In Montana, oil patch arrests rose by 80 percent between 2008 and 2012, and drug investigations initiated by the state Department of Justice in that area nearly tripled between 2010 and 2013, according to state Attorney General Tim Fox. Last year, there had been 7,414. “It puts a lot of stress on us,” says Walgren, a 25-year police veteran who became chief final spring. “We’re so utilised to trying to keep that smaller-town attitude exactly where you generally wave at your neighbor and everybody’s always your friend. About a third of law enforcement officers surveyed in a 2013 North Dakota State University study of oil patch police reported that fears of crime have increased in their communities since the boom began. This is not the Wild West, as some media accounts have recommended, says Walgren, but police are navigating a new landscape: Embezzlements circumstances are larger.

Now, there are more people that you don’t know than those that you do.” That changes police strategy. “Before if you had a bunch of thefts, you’d have a handful of most likely suspects – people who were hard-up for money,” Walgren explains. “Now it’s much more anonymous and you have to go outside the box … learn new techniques and handle crimes you’ve never dealt with before.” Watford City is a town in transition. In Dickinson, almost 70 miles southeast, a extremely visible four-individual team patrols the bars on random Friday and Saturday nights to head off brawls that have turn into increasingly prevalent.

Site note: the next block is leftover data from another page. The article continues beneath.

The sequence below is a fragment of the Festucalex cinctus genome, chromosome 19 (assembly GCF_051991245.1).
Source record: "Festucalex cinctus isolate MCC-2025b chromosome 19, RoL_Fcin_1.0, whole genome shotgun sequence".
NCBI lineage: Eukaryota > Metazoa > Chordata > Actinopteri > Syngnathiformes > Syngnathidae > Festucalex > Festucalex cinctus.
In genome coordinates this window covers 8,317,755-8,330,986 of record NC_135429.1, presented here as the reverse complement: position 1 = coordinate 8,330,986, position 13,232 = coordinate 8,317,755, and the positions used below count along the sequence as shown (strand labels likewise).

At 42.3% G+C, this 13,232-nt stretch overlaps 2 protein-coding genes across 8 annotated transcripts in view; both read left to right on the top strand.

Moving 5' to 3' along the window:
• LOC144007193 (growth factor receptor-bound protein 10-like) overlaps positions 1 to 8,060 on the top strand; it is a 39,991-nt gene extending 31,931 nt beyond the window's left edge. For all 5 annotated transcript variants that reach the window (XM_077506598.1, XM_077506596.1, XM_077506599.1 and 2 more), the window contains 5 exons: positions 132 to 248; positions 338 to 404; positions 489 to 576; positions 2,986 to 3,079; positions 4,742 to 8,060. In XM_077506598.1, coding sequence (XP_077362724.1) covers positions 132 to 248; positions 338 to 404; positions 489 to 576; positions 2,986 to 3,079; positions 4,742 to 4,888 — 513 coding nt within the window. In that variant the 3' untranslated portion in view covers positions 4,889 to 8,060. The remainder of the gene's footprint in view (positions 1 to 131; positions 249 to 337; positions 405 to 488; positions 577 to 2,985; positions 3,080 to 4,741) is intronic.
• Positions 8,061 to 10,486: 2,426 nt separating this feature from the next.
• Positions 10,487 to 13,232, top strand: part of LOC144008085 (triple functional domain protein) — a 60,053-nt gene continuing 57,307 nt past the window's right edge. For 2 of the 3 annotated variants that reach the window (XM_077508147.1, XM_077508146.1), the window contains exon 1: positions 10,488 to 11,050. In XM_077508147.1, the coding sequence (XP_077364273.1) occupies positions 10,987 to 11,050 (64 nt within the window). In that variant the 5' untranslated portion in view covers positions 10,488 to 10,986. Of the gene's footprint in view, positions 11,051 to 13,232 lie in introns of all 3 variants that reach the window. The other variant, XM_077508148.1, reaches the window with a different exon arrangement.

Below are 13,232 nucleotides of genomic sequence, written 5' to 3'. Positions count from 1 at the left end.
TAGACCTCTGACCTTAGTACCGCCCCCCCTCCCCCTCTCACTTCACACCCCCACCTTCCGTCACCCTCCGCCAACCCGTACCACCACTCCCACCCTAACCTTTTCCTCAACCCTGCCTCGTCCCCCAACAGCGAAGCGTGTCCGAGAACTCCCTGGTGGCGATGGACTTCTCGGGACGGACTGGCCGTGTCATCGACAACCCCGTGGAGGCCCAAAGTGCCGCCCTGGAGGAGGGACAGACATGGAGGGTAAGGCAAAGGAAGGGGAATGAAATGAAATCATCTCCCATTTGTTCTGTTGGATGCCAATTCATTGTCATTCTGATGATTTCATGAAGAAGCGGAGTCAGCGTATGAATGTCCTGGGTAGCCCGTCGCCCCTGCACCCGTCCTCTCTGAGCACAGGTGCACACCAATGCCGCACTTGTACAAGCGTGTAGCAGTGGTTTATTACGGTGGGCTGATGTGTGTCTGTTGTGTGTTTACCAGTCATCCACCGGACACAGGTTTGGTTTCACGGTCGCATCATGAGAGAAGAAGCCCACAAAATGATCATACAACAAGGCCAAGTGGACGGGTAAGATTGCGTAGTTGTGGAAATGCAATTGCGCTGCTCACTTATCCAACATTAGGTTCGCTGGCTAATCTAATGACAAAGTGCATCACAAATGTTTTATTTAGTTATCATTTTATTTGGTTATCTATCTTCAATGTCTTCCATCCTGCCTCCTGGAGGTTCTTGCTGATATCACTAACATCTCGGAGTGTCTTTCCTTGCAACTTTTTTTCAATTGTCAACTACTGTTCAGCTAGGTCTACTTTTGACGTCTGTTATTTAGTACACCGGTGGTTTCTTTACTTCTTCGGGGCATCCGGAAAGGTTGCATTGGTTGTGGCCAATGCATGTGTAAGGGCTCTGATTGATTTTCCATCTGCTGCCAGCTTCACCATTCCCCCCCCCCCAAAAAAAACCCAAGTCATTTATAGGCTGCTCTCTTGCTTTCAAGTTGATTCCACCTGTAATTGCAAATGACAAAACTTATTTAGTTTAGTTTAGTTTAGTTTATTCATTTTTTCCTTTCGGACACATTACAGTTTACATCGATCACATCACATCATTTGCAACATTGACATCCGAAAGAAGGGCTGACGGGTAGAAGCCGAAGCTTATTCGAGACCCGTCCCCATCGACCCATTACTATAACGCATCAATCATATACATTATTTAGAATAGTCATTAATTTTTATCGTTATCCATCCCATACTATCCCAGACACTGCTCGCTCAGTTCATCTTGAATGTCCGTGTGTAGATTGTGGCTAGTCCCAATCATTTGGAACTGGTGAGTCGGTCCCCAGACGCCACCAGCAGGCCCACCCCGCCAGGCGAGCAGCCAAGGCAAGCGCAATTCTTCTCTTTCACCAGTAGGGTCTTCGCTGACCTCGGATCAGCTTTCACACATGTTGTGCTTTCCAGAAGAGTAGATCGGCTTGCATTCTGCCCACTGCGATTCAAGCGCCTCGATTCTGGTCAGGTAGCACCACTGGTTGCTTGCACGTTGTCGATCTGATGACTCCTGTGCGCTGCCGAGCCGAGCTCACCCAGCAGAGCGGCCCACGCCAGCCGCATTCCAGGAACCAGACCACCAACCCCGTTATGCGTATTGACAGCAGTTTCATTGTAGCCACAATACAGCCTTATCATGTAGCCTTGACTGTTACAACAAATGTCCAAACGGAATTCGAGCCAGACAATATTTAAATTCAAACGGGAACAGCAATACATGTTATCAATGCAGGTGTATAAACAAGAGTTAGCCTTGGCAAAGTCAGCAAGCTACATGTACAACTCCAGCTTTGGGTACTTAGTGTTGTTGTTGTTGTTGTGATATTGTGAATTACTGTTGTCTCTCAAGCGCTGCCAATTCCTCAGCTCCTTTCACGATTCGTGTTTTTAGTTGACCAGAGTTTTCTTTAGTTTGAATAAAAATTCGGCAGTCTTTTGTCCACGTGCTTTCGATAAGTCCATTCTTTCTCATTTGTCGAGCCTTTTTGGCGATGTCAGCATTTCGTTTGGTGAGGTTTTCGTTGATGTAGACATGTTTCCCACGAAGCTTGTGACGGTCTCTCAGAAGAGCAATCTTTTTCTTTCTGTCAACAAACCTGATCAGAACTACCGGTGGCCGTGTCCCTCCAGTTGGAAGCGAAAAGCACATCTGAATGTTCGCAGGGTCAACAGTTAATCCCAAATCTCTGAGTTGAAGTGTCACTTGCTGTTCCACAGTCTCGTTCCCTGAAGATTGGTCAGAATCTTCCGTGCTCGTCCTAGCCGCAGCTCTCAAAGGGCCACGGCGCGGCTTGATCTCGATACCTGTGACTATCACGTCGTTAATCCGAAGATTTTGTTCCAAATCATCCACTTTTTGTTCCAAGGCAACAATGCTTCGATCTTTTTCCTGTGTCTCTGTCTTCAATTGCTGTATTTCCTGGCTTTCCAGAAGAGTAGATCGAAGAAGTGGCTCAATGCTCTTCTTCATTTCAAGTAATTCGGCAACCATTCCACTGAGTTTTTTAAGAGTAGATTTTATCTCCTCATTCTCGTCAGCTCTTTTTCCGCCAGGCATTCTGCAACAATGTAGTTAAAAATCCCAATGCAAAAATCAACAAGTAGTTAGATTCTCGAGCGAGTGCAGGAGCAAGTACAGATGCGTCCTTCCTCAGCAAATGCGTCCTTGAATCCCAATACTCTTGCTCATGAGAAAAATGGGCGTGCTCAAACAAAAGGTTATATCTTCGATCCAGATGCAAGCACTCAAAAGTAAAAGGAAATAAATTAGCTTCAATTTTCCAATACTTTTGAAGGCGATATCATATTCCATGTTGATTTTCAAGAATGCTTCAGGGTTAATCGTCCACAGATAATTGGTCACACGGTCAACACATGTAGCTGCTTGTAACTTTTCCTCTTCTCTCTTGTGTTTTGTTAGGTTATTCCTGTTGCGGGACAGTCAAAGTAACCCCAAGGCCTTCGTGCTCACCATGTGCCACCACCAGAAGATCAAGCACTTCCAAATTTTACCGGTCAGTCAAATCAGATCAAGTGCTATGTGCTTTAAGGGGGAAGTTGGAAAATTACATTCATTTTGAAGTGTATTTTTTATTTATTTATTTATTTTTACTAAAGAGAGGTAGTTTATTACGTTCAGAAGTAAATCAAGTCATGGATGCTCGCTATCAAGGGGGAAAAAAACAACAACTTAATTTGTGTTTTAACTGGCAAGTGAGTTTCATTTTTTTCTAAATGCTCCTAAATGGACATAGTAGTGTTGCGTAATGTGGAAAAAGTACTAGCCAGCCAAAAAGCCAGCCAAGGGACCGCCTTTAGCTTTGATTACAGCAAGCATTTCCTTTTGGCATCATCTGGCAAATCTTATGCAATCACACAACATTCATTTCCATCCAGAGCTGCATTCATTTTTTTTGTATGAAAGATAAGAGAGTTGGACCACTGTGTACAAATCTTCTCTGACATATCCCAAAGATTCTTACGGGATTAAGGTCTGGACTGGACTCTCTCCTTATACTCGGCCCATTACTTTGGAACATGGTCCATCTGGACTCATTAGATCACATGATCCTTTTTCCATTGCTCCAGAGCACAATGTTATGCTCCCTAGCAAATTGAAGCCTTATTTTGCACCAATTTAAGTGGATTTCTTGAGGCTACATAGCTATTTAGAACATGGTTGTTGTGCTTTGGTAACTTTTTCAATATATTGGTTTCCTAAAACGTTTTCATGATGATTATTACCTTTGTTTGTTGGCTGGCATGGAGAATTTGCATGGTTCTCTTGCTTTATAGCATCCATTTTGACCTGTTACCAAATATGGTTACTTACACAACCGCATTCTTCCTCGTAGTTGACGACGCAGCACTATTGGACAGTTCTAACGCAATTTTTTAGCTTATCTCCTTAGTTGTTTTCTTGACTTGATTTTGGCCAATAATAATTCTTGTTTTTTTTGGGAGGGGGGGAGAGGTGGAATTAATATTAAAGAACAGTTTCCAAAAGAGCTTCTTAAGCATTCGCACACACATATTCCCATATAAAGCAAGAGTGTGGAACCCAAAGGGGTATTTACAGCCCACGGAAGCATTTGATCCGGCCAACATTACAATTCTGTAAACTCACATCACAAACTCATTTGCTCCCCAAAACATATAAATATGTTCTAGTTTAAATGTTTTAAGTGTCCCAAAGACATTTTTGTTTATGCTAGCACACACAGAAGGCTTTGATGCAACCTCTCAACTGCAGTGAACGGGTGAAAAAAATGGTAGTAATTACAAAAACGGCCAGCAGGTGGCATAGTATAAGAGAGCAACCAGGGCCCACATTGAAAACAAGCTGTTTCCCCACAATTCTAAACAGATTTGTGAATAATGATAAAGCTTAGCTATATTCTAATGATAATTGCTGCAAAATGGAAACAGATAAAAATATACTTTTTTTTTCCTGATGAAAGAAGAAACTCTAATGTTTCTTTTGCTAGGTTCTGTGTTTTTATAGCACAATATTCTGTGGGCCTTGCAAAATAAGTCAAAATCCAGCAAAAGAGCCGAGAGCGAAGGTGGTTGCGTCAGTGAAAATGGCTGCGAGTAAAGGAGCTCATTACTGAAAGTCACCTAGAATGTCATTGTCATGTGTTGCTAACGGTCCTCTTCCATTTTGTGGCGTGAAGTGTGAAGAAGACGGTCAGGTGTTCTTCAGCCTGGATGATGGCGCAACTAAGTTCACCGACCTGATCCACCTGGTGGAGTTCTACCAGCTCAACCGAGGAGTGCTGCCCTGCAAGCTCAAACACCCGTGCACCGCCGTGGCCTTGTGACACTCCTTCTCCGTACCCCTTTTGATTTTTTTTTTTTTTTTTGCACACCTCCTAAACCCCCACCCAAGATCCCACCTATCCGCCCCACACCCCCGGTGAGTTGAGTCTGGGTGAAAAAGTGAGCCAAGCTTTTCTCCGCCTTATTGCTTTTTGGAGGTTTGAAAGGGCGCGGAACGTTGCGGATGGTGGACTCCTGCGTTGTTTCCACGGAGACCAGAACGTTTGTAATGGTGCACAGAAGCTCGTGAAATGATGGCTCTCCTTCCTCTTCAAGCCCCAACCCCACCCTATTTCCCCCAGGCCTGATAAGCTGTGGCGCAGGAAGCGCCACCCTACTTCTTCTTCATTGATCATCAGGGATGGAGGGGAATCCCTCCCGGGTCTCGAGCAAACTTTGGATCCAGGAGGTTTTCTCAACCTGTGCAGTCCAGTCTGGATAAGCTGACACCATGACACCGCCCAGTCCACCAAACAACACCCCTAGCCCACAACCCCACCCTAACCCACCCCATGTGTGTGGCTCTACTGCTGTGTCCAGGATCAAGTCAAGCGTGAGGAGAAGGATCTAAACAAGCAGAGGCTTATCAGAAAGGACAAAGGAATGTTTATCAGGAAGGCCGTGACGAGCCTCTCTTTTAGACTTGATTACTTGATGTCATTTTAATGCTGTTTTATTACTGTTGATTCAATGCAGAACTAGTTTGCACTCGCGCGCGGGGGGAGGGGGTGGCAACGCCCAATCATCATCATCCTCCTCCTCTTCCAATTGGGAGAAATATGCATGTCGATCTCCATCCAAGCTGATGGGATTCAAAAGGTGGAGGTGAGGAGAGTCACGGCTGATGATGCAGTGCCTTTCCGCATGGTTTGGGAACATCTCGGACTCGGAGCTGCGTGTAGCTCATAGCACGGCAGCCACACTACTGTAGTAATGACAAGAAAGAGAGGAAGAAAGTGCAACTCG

Joe Cianni, a 21-year veteran. “This division wasn’t utilized to dealing with main crimes involving weapons,” he says. “In the past, it employed to happen after just about every 4 to six months. Projects worth tens of millions of dollars are planned or in the works, including apartments, a hospital, a high school, two hotels (several have recently opened) and, not surprisingly, a law enforcement center. Now it really is once a week.” The hectic pace tends to burn out officers, and it’s hard to recruit and retain new ones, Cianni adds, because of soaring housing costs and the remote place.